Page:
Translated from the Japanese by Jeffrey Angles
The ninth volume in Vagabond Press's Asia Pacific Series.
This collection brings together the work of three of Japan’s most creative, innovative, and challenging contemporary poets. During the 1980s, Itō and Hirata quickly emerged as major new poetic voices, breaking taboos and writing about sexual desire, marital strife, pregnancy, childbirth, and motherhood in such direct and powerful ways that they sent shockwaves through the literary establishment. In recent years, Arai has emerged as a leader of the next generation of poets, writing about working-class women and their fates within the world of global capital. All three poets have rejected the stayed, polished language that dominates poetic discourse and instead have favored dramatic voices that are raw, powerful, and frequently quite dark. Socially engaged and poetically aware, these three are poised to become some of the most important poetic voices of the twenty-first century.
ITŌ Hiromi (1955- ) emerged in the 1980s as the leading voice of Japanese women’s poetry with a series of sensational works that depicted women’s psychology, sexuality, and motherhood in fresh and dramatic new ways. In the late 1990s, she relocated to southern California, and since then, she has written a number of important, award-winning books about migrancy, relocation, identity, linguistic alienation, aging, and death. A selection of her early work appears in Killing Kanoko: Selected Poems of Hiromi Itō, translated by Jeffrey Angles (Action Books, 2009). Angles has also translated her wildly imaginative, book-length narrative poem Wild Grass on the Riverbank (Action Books, 2015), which won the 2006 Takami Jun Prize, which is awarded each year to an outstanding, innovative book of poetry.
HIRATA Toshiko (1955-) is a Japanese poet and novelist. During the 1980s, she, along with Hiromi Itō, emerged as one of the foremost voices so-called “women’s boom” of poetry. Her poetry is known for its directness, black humor, and eagerness to treat the kinds of day-to-day subjects that many other poets tend to leave out of their work. Tāminaru (Terminal), published in 1997 won the Doi Bansui Prize for poetry. She has also won the Hagiwara Sakutarō Prize for poetry for her 2004 collection Shi nanoka (Poetry on the Seventh Day/Is This Poetry?), in which she turns a description of what happens to her on the seventh day of each month into a poem (or anti-poem). In recent years, her eagerness to break the ordinary bounds of poetry has led her to start writing novels, many of which feature ordinary people caught in bizarre circumstances that lead them to question the traditional family system and the spots allotted to them in society. Among her novels are Piano sando (Piano Sandwich, 2001), Futari nori (Two on Board, 2004), which won the Noma Literary Prize for New Writers, and Watashi no akakute yawarakana bubun (My Soft, Red Place, 2007).
ARAI Takako (1966- ) comes from Kiryū City in Japan, a place known for textile production, and her father is the manager of a small, cottage-style weaving factory, which he established on his own property. At its height, the factory employed a few dozen people, the overwhelming majority of whom were women. Much of her work, especially Arai’s newest collection of poetry Beds and Looms [Betto to shokki] (Tokyo: Michitani, 2013), focuses on the lives of the women workers she saw while growing up in the factory. Much of Arai’s work is avant-garde, incorporating experimental stylistic features such as the incorporation of Gunma dialect, radical juxtaposition of images, and the frequent use of sentence fragments. At the same time, however, Arai’s poems are extremely socially engaged. A frequent theme of her work is the lives of working women and the ways that they have been shaped by contemporary trends, especially push toward globalization, the recent economic downturn, and the 2011 earthquake-related crises in northeastern Japan. Her second collection, Tamashii Dance (Soul Dance), was published in 2007 and awarded the 41st Oguma Hideo Prize. Several of the most important poems in that collection, including “Tsuki ga noboru to” (“When the Moon Rises”) were translated by Jeffrey Angles and published in the collection Soul Dance: Poems by Takako Arai (Tokyo: Mi’Te Press, 2008). Arai lives in Tokyo and teaches Japanese to international students at Saitama University. She is also the editor of Mi’Te, a journal of poetry and literary criticism.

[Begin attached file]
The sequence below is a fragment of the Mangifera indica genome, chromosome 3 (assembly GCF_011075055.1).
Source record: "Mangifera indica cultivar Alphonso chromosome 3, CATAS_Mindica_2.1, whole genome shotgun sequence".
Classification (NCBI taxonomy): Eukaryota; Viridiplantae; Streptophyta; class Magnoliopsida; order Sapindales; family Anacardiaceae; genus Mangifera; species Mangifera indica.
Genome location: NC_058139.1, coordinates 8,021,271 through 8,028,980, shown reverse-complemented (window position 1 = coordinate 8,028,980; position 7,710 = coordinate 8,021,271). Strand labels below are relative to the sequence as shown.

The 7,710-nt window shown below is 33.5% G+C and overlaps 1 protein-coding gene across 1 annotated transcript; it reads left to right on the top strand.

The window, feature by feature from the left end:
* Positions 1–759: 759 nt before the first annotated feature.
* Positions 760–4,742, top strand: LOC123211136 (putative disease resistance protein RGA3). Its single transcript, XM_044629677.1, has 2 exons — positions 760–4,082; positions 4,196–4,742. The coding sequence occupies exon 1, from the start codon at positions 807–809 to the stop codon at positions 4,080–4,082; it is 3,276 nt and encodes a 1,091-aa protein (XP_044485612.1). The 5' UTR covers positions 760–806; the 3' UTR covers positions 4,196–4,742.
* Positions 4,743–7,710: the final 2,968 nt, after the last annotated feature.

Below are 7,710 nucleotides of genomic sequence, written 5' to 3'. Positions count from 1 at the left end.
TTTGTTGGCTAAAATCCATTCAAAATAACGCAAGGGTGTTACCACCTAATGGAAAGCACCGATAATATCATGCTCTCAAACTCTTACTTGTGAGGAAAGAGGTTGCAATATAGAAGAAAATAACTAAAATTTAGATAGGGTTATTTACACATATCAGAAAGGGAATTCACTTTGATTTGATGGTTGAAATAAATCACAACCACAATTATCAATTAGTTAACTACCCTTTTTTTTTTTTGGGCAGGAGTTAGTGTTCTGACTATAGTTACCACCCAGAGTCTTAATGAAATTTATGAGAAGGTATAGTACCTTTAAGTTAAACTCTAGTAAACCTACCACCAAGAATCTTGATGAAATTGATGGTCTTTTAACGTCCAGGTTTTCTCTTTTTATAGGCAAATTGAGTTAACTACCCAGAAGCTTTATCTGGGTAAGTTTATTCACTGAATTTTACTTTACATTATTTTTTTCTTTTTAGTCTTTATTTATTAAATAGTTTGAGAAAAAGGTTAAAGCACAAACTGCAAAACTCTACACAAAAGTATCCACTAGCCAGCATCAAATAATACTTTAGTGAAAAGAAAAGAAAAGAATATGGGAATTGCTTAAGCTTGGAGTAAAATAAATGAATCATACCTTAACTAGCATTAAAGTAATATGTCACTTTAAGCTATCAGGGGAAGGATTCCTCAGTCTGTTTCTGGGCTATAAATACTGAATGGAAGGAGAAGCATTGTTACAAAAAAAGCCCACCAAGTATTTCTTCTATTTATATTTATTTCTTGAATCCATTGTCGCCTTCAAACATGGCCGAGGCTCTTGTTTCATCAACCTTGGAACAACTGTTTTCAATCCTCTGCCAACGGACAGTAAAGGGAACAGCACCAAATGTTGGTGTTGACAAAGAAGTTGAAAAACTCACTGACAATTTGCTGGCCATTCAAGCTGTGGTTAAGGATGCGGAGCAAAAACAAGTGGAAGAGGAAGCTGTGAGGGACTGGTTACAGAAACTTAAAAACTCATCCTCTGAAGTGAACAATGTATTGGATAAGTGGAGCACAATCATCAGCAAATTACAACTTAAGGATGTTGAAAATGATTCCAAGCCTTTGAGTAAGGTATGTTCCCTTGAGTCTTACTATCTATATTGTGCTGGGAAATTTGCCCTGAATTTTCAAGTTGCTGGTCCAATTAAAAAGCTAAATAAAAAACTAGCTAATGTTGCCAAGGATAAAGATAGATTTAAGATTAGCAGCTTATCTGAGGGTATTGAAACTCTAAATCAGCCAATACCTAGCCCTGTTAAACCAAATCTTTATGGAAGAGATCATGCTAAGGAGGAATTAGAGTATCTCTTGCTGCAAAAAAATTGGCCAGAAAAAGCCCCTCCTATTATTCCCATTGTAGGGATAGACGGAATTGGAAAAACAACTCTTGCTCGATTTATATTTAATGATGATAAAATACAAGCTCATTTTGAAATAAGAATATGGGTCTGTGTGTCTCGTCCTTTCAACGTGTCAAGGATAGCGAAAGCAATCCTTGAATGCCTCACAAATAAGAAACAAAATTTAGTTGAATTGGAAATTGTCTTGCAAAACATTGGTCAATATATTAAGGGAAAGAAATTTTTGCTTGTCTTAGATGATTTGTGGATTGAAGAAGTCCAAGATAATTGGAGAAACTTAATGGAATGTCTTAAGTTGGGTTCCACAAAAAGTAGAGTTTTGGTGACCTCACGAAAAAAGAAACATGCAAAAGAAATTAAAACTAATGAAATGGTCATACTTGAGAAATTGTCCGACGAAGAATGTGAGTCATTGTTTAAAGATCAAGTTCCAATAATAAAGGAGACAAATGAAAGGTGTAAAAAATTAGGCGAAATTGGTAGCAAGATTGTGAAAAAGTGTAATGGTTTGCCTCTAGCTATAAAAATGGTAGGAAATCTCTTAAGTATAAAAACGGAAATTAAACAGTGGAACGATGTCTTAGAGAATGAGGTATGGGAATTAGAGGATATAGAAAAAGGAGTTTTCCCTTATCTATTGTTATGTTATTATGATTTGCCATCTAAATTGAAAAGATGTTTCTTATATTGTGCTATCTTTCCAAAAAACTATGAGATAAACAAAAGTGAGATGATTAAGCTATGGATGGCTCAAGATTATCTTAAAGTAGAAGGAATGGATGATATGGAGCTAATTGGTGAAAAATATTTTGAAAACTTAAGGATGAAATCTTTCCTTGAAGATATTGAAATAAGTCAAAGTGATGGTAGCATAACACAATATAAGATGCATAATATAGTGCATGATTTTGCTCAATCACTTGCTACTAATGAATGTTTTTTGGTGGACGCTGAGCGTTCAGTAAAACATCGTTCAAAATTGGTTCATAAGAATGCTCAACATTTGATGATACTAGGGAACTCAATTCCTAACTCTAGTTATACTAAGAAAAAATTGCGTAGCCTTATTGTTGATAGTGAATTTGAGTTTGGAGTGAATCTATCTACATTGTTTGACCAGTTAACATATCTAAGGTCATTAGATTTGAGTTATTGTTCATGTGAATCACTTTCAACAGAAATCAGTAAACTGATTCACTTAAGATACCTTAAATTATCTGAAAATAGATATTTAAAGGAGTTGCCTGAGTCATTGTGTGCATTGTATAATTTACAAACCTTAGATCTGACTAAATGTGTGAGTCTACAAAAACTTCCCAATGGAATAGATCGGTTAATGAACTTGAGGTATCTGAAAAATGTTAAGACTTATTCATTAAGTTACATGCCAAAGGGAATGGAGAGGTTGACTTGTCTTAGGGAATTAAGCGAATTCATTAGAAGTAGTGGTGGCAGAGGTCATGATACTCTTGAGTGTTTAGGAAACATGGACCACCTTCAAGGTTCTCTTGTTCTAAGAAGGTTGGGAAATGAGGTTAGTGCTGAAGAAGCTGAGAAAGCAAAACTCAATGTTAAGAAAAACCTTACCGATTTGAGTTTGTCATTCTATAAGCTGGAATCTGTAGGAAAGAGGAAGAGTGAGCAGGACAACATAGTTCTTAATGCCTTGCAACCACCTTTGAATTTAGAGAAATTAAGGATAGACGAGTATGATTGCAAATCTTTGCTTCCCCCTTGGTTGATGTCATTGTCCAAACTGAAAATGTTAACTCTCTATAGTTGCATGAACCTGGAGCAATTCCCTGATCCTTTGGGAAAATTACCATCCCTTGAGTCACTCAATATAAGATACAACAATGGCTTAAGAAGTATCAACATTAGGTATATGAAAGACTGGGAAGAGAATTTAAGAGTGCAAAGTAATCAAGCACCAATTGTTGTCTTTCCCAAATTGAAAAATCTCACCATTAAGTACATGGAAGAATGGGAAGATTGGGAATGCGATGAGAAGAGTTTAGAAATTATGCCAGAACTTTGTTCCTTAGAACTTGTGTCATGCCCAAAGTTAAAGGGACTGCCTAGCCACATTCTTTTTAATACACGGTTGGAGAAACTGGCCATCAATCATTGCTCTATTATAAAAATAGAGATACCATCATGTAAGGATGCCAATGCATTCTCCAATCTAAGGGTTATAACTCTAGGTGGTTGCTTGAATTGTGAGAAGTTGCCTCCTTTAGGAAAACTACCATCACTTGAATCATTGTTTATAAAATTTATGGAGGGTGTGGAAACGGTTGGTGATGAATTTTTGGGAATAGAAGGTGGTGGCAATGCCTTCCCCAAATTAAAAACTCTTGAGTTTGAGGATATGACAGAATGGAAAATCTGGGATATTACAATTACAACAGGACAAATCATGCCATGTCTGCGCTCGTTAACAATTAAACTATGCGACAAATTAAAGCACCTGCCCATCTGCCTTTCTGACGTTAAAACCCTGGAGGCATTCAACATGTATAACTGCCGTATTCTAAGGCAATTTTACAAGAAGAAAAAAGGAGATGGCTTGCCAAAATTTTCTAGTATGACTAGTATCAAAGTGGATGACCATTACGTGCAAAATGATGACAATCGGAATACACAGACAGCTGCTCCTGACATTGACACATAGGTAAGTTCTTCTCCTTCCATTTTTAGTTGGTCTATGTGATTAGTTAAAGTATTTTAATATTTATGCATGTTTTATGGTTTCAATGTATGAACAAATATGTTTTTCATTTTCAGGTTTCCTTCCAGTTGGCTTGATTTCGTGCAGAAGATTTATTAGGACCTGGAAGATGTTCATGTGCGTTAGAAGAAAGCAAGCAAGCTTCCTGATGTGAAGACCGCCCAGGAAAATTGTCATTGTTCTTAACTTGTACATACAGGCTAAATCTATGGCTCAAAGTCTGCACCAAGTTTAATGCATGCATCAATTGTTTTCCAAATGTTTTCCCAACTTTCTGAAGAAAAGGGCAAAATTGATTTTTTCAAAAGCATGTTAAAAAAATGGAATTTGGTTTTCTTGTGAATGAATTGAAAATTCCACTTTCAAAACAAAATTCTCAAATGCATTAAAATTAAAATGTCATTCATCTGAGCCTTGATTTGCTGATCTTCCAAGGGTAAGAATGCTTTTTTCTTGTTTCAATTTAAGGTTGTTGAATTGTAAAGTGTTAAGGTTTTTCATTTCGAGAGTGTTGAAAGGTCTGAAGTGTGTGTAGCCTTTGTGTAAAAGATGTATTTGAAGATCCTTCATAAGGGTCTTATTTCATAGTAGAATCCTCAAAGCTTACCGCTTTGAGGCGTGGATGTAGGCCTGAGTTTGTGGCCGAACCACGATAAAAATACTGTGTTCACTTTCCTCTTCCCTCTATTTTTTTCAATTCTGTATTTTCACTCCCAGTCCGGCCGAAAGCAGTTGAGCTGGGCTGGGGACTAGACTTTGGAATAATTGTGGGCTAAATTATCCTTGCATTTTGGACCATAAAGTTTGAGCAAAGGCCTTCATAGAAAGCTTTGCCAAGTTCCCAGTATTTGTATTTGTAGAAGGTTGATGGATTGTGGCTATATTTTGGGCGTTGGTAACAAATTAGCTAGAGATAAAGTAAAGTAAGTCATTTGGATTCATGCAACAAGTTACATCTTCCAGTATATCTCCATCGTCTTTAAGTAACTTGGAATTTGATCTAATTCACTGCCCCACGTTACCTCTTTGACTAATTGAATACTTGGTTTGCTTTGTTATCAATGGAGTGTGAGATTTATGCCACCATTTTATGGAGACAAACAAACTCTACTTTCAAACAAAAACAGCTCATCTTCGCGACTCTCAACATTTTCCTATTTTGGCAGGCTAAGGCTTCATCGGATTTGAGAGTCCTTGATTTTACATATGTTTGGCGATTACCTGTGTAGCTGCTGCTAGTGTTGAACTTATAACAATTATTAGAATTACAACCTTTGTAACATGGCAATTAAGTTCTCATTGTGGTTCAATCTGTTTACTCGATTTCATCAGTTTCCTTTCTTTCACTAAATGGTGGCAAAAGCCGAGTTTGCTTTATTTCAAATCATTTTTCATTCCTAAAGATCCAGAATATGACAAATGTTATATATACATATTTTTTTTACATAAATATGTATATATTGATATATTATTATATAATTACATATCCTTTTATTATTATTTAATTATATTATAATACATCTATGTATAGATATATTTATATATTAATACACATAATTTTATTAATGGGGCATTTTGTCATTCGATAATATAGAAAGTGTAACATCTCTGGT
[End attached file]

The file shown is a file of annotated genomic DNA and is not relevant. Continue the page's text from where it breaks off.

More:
Jeffrey ANGLES (1971- ) is an associate professor of Japanese and translation at Western Michigan University. He is the author of Writing the Love of Boys (University of Minnesota Press, 2011) and translator of Killing Kanoko: Selected Poems of Itō Hiromi (Action Books, 2009), Forest of Eyes: Selected Poems of Tada Chimako (University of California Press, 2010), The Book of the Dead by Orikuchi Shinobu (University of Minnesota Press, forthcoming) and numerous other works of prose and poetry. His translation projects have earned the Japan-U.S. Friendship Commission Prize for the Translation of Japanese Literature, the Academy of American Poet’s Landon Translation Award, the PEN Club of America Translation Grant, and a National Endowment for the Arts Translation Grant. His first book of poetry written in Japanese, Hizuke henkōsen (International Date Line), will be published in the near future.Poems of Hiromi Itō, Toshiko Hirata & Takako Arai
(Translated from the Japanese by Jeffrey Angles)
2016. 138pp. ISBN 978-1-922181-74-9